The Ancient Library

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On this page: Sappho – Sarapis – Sarcophagus



Her poems were divided by the Alexan­drine scholars into nine books according to their metres ; and besides the purely lyric

running crosswise over the instep, or by two straps fastened to the side-edges and tied together in a knot or by a clasp. Soles were also worn, which were provided with a close-fitting piece of leather at the heel and with a piece of leather, sometimes nar­row, sometimes broad, at the sides. These last were so laced together by straps round the ankles, that the toes and the flat of the foot remained uncovered. (Cp. solea.)

Sappho. The greatest poetess of antiquity, born at My tilene or Eresus in Lesbfis, lived between 630 and 570 B.C., being a younger contemporary of Alcseus (see cut). She was married to a rich man of Andr6s, and had a daughter named dais. About 596 she was obliged to flee from Lesbos, probably in consequence of political disturbances, and to remain some time in Sicily. In


o Borbonico, x, iiii.

(3) Mmet . .

(4) Clarac, Must's, v 848, no. 2U

1) & (5) Museo Pin-Clement, iv tav. nil, |2) Winckelmann, Opin, tav. lii.

songs, among which the Eplthdlamla, or wedding-lays, were particularly celebrated, they included elegies and epigrams. Two of her odes, with a number of short frag­ments, are still extant. Her odes were for the most part composed in the metre named after her the sapphic strSphS (or stanza), which was so much used by Horace. They are among the tenderest and most charming productions in the whole range of extant Greek literature, and afford some percep­tion of the points of excellence ascribed to Sappho by antiquity: sincerity and depth of feeling, delicacy of rhythm, and grace and melodiousness of language.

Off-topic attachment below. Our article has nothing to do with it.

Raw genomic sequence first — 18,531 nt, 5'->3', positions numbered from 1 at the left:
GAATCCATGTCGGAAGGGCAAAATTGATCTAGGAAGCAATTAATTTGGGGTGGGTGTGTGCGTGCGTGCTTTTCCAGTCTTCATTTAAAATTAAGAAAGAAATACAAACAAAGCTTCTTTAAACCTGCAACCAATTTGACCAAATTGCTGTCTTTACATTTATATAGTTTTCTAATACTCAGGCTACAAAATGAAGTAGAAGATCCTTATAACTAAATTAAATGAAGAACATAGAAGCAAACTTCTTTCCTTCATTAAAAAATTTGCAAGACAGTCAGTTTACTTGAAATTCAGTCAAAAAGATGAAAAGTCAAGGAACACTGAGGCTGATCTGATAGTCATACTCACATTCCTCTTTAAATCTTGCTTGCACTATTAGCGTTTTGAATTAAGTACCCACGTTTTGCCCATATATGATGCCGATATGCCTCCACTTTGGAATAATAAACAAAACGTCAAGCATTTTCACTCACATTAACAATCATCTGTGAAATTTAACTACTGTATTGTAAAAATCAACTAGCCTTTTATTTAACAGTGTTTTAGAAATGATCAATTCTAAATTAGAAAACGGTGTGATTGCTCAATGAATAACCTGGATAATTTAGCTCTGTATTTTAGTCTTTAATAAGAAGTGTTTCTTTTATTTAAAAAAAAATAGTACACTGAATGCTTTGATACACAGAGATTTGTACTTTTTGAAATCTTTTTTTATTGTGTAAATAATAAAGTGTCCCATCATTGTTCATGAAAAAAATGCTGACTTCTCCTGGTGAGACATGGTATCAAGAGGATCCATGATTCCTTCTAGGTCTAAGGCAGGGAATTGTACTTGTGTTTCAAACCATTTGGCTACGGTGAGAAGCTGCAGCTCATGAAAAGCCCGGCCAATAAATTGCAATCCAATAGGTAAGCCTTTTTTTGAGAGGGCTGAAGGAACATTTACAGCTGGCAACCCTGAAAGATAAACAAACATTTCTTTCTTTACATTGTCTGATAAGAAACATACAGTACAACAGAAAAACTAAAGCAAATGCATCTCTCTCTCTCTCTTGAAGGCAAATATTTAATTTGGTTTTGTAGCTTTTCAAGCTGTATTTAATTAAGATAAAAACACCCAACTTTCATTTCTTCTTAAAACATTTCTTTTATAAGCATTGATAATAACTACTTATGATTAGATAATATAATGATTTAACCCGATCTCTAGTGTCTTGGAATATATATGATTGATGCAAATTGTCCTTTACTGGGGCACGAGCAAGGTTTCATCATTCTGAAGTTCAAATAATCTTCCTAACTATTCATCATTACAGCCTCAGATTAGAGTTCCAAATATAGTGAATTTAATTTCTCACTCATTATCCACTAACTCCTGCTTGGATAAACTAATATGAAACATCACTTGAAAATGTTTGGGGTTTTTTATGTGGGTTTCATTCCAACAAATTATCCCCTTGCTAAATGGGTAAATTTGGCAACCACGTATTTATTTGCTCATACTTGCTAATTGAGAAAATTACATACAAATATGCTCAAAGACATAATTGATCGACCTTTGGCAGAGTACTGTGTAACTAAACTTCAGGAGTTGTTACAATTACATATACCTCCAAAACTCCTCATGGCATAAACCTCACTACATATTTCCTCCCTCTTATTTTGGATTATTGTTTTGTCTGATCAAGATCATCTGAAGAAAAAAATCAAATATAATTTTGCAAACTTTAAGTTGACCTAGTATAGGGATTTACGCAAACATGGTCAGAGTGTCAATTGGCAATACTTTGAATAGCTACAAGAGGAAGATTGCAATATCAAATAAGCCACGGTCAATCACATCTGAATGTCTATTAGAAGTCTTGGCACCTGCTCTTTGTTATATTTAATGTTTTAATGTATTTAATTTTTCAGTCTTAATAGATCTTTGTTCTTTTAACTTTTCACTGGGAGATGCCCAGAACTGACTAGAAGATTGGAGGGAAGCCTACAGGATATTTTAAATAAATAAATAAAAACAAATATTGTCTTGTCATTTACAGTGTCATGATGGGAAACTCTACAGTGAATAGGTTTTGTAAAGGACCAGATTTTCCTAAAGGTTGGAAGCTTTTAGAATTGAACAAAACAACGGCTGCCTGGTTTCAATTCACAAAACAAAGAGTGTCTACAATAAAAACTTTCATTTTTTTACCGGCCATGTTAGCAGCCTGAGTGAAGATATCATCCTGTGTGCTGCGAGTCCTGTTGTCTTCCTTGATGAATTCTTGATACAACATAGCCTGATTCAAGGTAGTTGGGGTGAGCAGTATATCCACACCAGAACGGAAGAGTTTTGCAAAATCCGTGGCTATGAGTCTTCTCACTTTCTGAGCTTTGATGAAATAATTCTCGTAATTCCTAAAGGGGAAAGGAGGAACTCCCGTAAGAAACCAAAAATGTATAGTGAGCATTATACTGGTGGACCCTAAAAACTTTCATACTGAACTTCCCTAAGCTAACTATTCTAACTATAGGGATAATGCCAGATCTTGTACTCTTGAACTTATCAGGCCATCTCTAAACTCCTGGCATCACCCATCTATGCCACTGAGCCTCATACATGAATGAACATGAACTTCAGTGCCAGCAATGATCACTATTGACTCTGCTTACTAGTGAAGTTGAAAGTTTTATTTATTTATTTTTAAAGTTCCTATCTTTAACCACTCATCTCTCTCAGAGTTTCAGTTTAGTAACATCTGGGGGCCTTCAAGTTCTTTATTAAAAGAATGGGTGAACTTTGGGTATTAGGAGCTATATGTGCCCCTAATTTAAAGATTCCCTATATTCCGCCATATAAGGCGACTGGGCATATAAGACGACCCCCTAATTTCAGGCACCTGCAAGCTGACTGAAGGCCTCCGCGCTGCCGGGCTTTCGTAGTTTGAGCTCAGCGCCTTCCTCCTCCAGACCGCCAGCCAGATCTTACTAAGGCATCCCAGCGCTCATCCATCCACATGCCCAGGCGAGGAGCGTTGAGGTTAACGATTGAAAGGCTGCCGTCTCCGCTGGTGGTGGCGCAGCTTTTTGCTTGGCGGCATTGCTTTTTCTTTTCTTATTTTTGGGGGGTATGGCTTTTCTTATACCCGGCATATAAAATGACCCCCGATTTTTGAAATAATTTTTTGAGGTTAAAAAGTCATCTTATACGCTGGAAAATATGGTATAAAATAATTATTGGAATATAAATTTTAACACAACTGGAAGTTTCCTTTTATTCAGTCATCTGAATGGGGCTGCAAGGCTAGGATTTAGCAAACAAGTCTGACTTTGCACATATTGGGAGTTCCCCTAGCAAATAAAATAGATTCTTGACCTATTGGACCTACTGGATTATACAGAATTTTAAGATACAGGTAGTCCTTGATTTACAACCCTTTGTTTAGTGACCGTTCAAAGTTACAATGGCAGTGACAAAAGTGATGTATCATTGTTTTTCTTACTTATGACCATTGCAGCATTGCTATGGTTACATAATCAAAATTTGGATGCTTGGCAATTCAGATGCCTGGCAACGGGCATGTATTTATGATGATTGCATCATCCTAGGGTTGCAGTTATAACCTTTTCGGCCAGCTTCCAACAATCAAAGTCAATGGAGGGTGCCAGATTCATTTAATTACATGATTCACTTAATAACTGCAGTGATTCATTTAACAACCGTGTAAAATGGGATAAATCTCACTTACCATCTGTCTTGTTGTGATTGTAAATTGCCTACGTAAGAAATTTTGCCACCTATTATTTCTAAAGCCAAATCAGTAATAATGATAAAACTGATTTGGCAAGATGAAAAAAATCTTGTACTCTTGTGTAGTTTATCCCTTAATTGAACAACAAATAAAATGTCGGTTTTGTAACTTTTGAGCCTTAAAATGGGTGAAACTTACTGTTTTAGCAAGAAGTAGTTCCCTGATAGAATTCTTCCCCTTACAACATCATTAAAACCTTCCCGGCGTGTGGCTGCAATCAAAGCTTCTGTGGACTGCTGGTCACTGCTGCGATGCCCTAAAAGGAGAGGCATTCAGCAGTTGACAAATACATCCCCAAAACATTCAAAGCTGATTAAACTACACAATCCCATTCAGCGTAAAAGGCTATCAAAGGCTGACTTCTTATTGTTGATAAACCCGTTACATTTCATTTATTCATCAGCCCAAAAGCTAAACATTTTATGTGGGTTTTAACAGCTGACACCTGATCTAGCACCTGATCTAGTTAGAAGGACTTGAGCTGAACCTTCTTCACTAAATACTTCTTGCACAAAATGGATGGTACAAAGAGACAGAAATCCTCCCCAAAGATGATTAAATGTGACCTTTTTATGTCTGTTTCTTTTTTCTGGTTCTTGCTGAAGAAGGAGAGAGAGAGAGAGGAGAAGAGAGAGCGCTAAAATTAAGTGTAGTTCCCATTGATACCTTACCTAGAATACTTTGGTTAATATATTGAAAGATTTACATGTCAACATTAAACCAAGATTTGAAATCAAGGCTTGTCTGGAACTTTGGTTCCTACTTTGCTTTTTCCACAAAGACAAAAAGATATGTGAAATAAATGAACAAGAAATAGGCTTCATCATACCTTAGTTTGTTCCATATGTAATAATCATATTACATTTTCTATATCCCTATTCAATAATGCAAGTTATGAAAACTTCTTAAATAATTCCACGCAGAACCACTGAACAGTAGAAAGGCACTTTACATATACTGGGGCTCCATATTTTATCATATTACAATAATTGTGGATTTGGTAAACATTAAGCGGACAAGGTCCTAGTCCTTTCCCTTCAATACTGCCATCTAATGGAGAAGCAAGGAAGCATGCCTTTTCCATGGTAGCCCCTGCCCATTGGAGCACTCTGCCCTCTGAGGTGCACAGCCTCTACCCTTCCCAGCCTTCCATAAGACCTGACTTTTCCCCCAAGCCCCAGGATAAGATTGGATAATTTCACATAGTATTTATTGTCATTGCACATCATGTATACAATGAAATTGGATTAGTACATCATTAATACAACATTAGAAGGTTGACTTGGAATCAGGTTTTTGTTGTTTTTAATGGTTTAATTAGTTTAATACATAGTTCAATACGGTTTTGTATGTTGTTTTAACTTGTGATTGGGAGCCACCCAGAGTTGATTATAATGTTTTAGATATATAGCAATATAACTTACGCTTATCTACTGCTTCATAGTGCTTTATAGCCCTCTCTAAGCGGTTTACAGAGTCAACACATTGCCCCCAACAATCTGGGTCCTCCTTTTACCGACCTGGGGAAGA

Sarapls. See serapis.


" Darlt-haireA, pure, avid sweetly smiling Sappho, Fain tcould I any something, save that shame prevents me."

—Alcana, frftgm. 55, Bci-ffk. (Terra-cotta relief from Meloa, British Museum.)

her later years she was again living in Lesbos, in the society of young girls with an inspiration for poetry. (See erinna.) Although, according to the principles expressed in her own poems, and according to trustworthy testimonies of antiquity, she was a woman of pure and strict life, yet later scandal unwarrantably put an immoral interpretation on this society. Equally unfounded is the legend emanating from the Attic comedians, that she threw herself from the Leucadian rock into the sea out of despair at the rejection of her love by a handsome seaman named Phaon {fragm. of Menander's Leucadia].

Sarcfiphagns. Properly KthOs sarco-phagOs, a kind of stone (alum-slate) found near AssSs, in the district of Troas in Asia Minor; so called because it had the peculiar property, that all corpses laid in it were completely consumed in forty days, with the exception of the teeth. [Cp. Pliny, N. H. ii 211.] Usually coffins were only inlaid with it in order to hasten decomposition. Then the name is given generally to any stone-coffin, such as those which were customary among Greeks and Romans, among the latter particularly after the 2nd century a.d. (Cp. sculpture, and for a



specimen see muses.) The cut represents the sarcophagus of L, Cornelius Scipio Barbatus, consul 298 b.c., great-grandfather

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